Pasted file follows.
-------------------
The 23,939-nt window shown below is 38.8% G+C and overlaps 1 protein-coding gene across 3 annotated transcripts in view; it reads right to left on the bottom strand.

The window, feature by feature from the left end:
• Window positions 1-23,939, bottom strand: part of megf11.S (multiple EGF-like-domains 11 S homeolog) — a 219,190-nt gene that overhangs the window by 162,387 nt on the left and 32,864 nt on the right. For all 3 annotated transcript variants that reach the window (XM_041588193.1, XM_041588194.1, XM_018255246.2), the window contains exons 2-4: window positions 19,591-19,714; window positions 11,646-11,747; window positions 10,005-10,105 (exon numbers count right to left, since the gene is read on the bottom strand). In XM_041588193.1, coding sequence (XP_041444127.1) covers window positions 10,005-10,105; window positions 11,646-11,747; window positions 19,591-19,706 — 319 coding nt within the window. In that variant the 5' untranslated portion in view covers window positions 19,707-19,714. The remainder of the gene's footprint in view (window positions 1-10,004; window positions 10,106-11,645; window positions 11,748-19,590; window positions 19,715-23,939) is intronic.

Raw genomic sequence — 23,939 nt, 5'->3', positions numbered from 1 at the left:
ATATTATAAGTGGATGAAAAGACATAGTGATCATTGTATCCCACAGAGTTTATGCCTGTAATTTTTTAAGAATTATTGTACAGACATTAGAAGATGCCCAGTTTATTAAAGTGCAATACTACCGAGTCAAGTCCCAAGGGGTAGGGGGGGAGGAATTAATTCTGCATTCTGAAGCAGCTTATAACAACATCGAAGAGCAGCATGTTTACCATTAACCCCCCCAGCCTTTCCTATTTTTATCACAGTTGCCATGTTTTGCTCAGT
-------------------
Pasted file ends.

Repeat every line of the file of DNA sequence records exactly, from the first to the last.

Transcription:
The 23,939-nt window shown below is 38.8% G+C and overlaps 1 protein-coding gene across 3 annotated transcripts in view; it reads right to left on the bottom strand.

The window, feature by feature from the left end:
• Window positions 1-23,939, bottom strand: part of megf11.S (multiple EGF-like-domains 11 S homeolog) — a 219,190-nt gene that overhangs the window by 162,387 nt on the left and 32,864 nt on the right. For all 3 annotated transcript variants that reach the window (XM_041588193.1, XM_041588194.1, XM_018255246.2), the window contains exons 2-4: window positions 19,591-19,714; window positions 11,646-11,747; window positions 10,005-10,105 (exon numbers count right to left, since the gene is read on the bottom strand). In XM_041588193.1, coding sequence (XP_041444127.1) covers window positions 10,005-10,105; window positions 11,646-11,747; window positions 19,591-19,706 — 319 coding nt within the window. In that variant the 5' untranslated portion in view covers window positions 19,707-19,714. The remainder of the gene's footprint in view (window positions 1-10,004; window positions 10,106-11,645; window positions 11,748-19,590; window positions 19,715-23,939) is intronic.

Raw genomic sequence — 23,939 nt, 5'->3', positions numbered from 1 at the left:
ATATTATAAGTGGATGAAAAGACATAGTGATCATTGTATCCCACAGAGTTTATGCCTGTAATTTTTTAAGAATTATTGTACAGACATTAGAAGATGCCCAGTTTATTAAAGTGCAATACTACCGAGTCAAGTCCCAAGGGGTAGGGGGGGAGGAATTAATTCTGCATTCTGAAGCAGCTTATAACAACATCGAAGAGCAGCATGTTTACCATTAACCCCCCCAGCCTTTCCTATTTTTATCACAGTTGCCATGTTTTGCTCAGT